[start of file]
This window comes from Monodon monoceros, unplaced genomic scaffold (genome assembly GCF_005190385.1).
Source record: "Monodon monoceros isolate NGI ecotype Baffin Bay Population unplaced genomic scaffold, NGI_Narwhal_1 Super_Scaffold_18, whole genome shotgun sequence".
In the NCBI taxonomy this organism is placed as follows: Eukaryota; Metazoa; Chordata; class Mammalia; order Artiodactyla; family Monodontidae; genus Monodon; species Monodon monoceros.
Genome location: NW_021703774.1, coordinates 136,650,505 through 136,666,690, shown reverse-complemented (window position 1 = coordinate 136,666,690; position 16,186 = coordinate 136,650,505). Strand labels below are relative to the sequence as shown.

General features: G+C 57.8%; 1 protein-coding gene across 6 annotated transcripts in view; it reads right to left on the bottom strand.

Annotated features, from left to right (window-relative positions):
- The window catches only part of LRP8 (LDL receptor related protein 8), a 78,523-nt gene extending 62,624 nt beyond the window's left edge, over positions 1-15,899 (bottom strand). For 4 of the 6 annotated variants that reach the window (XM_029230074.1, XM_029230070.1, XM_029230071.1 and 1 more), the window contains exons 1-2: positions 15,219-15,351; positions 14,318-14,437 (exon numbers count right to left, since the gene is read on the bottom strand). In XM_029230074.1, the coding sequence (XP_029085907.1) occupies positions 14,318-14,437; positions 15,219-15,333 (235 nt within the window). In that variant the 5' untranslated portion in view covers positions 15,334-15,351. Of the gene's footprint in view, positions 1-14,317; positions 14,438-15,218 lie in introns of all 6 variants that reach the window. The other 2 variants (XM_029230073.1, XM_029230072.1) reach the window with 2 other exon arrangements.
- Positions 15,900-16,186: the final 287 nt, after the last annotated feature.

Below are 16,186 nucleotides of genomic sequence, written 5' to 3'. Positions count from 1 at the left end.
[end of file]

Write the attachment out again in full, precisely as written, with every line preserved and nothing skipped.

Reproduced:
This window comes from Monodon monoceros, unplaced genomic scaffold (genome assembly GCF_005190385.1).
Source record: "Monodon monoceros isolate NGI ecotype Baffin Bay Population unplaced genomic scaffold, NGI_Narwhal_1 Super_Scaffold_18, whole genome shotgun sequence".
In the NCBI taxonomy this organism is placed as follows: Eukaryota; Metazoa; Chordata; class Mammalia; order Artiodactyla; family Monodontidae; genus Monodon; species Monodon monoceros.
Genome location: NW_021703774.1, coordinates 136,650,505 through 136,666,690, shown reverse-complemented (window position 1 = coordinate 136,666,690; position 16,186 = coordinate 136,650,505). Strand labels below are relative to the sequence as shown.

General features: G+C 57.8%; 1 protein-coding gene across 6 annotated transcripts in view; it reads right to left on the bottom strand.

Annotated features, from left to right (window-relative positions):
- The window catches only part of LRP8 (LDL receptor related protein 8), a 78,523-nt gene extending 62,624 nt beyond the window's left edge, over positions 1-15,899 (bottom strand). For 4 of the 6 annotated variants that reach the window (XM_029230074.1, XM_029230070.1, XM_029230071.1 and 1 more), the window contains exons 1-2: positions 15,219-15,351; positions 14,318-14,437 (exon numbers count right to left, since the gene is read on the bottom strand). In XM_029230074.1, the coding sequence (XP_029085907.1) occupies positions 14,318-14,437; positions 15,219-15,333 (235 nt within the window). In that variant the 5' untranslated portion in view covers positions 15,334-15,351. Of the gene's footprint in view, positions 1-14,317; positions 14,438-15,218 lie in introns of all 6 variants that reach the window. The other 2 variants (XM_029230073.1, XM_029230072.1) reach the window with 2 other exon arrangements.
- Positions 15,900-16,186: the final 287 nt, after the last annotated feature.

Below are 16,186 nucleotides of genomic sequence, written 5' to 3'. Positions count from 1 at the left end.